In collaboration with a commercial outdoor pork operation, we quantified the potential impact of predation and investigated potential management options to mitigate this issue. The objectives of this study were to:
  • Identify the level of threat posed by fox predation using infra-red camera trap monitoring to determine the level of fox presence in and around the outdoor piggery, and test whether there was a temporal and spatial overlap between piglets and foxes.
  • Use piggery records of births and weaning to identify whether piglets were more vulnerable to fox predation at a particular age, whether predation risk increased with increased proximity to native vegetation, or between first time (gilts) and experienced sows.
  • Carry out a preliminary study to identify factors that would influence the efficiency of control baiting.

2. Methods

We worked at a commercial Western Australian outdoors pork operation. This operation has approximately 3500 sows and weans an average of 1000 piglets per week. Each farrowing paddock (each 400 m2) has nine sows. The sows were introduced to the paddock a few days before their expected farrowing date, and each sow selected one of the nine huts that were available. Fenders (~30 cm tall) were placed at each hut entrance to keep piglets in the hut until ~7–14 days of age, after which the fenders were removed and the piglets were allowed to interact with other piglets and sows in the paddock until they were weaned from the paddocks at 21–28 days of age. The sows were fed from tall feeders, but piglets had access to spilled food on the ground as well as the freedom to move in and out the farrowing paddock, and therefore had access to adjacent paddocks as well as adjacent vegetation around these paddocks.

2.1. Identify the Level of Threat Posed by Fox Predation

Eight Reconyx HC500 remote infrared sensor cameras (RECONYX Inc., Holmen, WI, USA; set on “Rapidfire” to take five photos per trigger) were secured to a tree or fence post at a height of 0.5 m facing onto roads at key monitoring sites: between an open field and farrowing paddocks (n = 2 cameras), adjacent to patches of native vegetation amongst the farrowing paddocks (n = 4 cameras), around the property perimeter at the border with adjacent blue gum (Eucalyptus globulus) plantations (n = 1 camera), and on the access road to the farm carcass pit (n = 1 camera). These monitoring site cameras were left in situ for a period of 112 days (August–December 2014).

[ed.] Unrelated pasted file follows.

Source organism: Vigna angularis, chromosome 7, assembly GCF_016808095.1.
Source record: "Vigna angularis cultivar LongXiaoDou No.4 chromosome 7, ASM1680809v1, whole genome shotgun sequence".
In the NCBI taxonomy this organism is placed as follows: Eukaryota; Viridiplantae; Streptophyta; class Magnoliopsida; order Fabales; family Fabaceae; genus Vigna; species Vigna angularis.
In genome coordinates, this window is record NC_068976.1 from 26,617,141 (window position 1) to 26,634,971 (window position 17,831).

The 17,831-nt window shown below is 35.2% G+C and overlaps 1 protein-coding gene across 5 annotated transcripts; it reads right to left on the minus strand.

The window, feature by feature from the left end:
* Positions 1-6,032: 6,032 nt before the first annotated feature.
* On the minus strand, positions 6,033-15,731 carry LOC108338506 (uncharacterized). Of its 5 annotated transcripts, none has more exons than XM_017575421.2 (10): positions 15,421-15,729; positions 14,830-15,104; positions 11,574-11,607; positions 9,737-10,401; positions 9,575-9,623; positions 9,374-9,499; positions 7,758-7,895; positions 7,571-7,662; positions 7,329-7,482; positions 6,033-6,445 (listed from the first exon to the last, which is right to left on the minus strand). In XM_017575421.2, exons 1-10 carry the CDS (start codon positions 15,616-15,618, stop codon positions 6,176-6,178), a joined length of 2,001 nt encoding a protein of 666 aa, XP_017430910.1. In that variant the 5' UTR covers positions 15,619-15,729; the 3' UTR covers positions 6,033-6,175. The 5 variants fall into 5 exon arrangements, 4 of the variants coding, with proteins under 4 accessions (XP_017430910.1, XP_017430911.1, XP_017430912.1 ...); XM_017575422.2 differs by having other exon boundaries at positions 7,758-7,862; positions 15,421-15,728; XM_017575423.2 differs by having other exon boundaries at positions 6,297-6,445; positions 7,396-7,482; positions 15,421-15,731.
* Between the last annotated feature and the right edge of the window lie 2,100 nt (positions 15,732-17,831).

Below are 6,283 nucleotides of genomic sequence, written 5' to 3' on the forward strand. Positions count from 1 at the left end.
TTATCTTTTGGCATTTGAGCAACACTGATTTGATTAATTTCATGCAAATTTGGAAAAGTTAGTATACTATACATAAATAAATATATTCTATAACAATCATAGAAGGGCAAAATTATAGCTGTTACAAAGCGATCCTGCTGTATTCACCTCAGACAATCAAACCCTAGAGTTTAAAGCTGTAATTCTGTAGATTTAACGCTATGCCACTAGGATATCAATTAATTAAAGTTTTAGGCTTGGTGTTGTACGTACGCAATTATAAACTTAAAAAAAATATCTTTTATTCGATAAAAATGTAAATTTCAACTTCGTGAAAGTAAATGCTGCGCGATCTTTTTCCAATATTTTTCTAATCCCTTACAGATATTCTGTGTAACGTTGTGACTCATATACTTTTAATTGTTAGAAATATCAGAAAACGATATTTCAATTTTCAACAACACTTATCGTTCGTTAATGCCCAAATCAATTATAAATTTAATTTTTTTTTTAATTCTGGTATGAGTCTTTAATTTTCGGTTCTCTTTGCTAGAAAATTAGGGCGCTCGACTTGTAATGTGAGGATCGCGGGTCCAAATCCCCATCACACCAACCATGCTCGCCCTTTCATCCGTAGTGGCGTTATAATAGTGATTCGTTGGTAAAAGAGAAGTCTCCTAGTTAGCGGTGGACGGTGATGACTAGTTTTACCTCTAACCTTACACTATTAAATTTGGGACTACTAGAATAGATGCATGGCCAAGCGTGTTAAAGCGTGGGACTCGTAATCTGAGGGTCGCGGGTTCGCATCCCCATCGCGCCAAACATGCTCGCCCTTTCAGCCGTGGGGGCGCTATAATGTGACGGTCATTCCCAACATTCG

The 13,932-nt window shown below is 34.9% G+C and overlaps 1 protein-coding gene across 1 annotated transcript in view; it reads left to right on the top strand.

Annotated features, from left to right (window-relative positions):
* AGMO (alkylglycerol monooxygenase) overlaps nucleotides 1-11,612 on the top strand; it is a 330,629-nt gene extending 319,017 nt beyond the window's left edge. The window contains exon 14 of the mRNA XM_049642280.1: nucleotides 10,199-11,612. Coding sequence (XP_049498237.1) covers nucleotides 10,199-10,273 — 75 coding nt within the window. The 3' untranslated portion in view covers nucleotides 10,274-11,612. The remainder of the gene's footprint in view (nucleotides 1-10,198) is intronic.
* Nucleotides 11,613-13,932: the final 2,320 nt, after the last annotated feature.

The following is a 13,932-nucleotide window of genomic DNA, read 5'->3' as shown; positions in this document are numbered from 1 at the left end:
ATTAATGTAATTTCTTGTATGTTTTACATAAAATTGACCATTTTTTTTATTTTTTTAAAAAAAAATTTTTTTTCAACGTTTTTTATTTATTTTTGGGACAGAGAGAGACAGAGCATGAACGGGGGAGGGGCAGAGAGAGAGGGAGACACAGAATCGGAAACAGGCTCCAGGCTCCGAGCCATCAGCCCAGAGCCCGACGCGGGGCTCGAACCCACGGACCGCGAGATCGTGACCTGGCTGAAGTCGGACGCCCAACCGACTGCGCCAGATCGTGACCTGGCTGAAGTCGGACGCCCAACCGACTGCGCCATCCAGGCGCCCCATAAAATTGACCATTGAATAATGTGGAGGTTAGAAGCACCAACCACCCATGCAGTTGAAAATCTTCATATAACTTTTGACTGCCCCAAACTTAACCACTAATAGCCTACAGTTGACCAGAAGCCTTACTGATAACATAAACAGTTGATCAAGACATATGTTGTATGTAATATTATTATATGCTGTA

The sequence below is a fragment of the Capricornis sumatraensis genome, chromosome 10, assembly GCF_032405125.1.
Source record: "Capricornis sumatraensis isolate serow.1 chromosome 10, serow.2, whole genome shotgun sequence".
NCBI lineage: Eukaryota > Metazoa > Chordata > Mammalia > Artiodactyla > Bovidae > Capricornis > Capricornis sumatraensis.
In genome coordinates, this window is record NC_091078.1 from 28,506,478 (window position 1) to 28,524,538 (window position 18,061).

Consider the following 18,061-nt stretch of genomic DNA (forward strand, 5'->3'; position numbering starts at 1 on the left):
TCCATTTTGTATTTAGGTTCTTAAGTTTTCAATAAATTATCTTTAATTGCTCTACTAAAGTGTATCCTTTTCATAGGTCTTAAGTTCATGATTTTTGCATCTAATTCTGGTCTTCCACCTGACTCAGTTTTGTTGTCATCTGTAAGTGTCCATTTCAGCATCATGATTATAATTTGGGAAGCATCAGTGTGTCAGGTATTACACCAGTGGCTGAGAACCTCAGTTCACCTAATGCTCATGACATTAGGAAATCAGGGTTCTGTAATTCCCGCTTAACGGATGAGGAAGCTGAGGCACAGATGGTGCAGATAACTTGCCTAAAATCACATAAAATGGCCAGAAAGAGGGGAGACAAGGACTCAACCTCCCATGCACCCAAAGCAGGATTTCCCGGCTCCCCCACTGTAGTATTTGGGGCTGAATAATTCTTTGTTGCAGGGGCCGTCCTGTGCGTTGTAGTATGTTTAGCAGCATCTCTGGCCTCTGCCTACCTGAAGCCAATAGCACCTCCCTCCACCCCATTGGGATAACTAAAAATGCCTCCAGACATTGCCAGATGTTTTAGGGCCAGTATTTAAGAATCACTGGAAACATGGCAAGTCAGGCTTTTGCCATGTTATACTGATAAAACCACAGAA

An additional 11 cameras were mounted to the front of 11 farrowing huts spread across nine farrowing paddocks that were selected based on the presence of sows that were about to farrow or had farrowed within days of commencing the study. These cameras were left in place for 1 month (November–December 2014) and recorded from around birth to weaning for the litters using each hut.
Each “capture event” was counted as a fox seen on camera, with a minimum interval of 15 min between consecutive events, noting that this interval varies between studies [15]. We compared the activity patterns (numbers of records per hour interval) for the cameras placed out at the long-term monitoring sites, those on the farrowing huts, and for cameras placed on non-toxic baits around the perimeter of the farm (see Section 2.3 below). For piglets, we recorded the numbers of photograph records, because we could not identify individual “capture events”.

2.2. Farrowing and Weaning Records—Factors that Increase Risk of Fox Predation

We analyzed the farrowing data from the previous 3 years (2012–2014) for this operation. The number of piglets was recorded for each sow daily, allowing estimation of when piglets disappeared (these were recorded by staff as “missing” animals), deaths due to lay-overs, or those that were obviously due to predators (carcasses chewed). For every farrowing event, we identified the number of piglets born, the number weaned, and calculated the piglet’s age when a mortality event was recorded. The weaning rate (proportion of live piglets at farrowing that were successfully weaned) was calculated for each litter of each sow. The weaning rate (dependent variable) was analyzed using a mixed-model ANOVA with sow identification (ID) and farrowing paddock ID included as random factors, position on farm (edge of vegetation/open paddock or in the middle of pig paddocks) included as a fixed factor, and parity number and distance of farrowing paddock to closest native vegetation (determined from analysis of aerial photographs) included as covariates.

2.3. Preliminary Trials to Test Bait Presentation and Placement

Presentation of baits: We placed four non-toxic dried kangaroo meat “baits” (each ~100 g fresh weight) in front of the eight monitoring site cameras. Each “bait” was presented in one of four ways: suspended 1 m from the ground on fishing line from a metal gantry, wrapped in kangaroo hide, buried, and laid on the soil surface.
Where to lay baits: To compare bait-take in open versus forested areas, 36 Reconyx HC500 cameras were used to monitor 18 buried and 18 surface-laid non-toxic meat “baits” (nine of each presentation in open and forest). These cameras were left in place for 1 night (time was limited due to constraints on access to the site).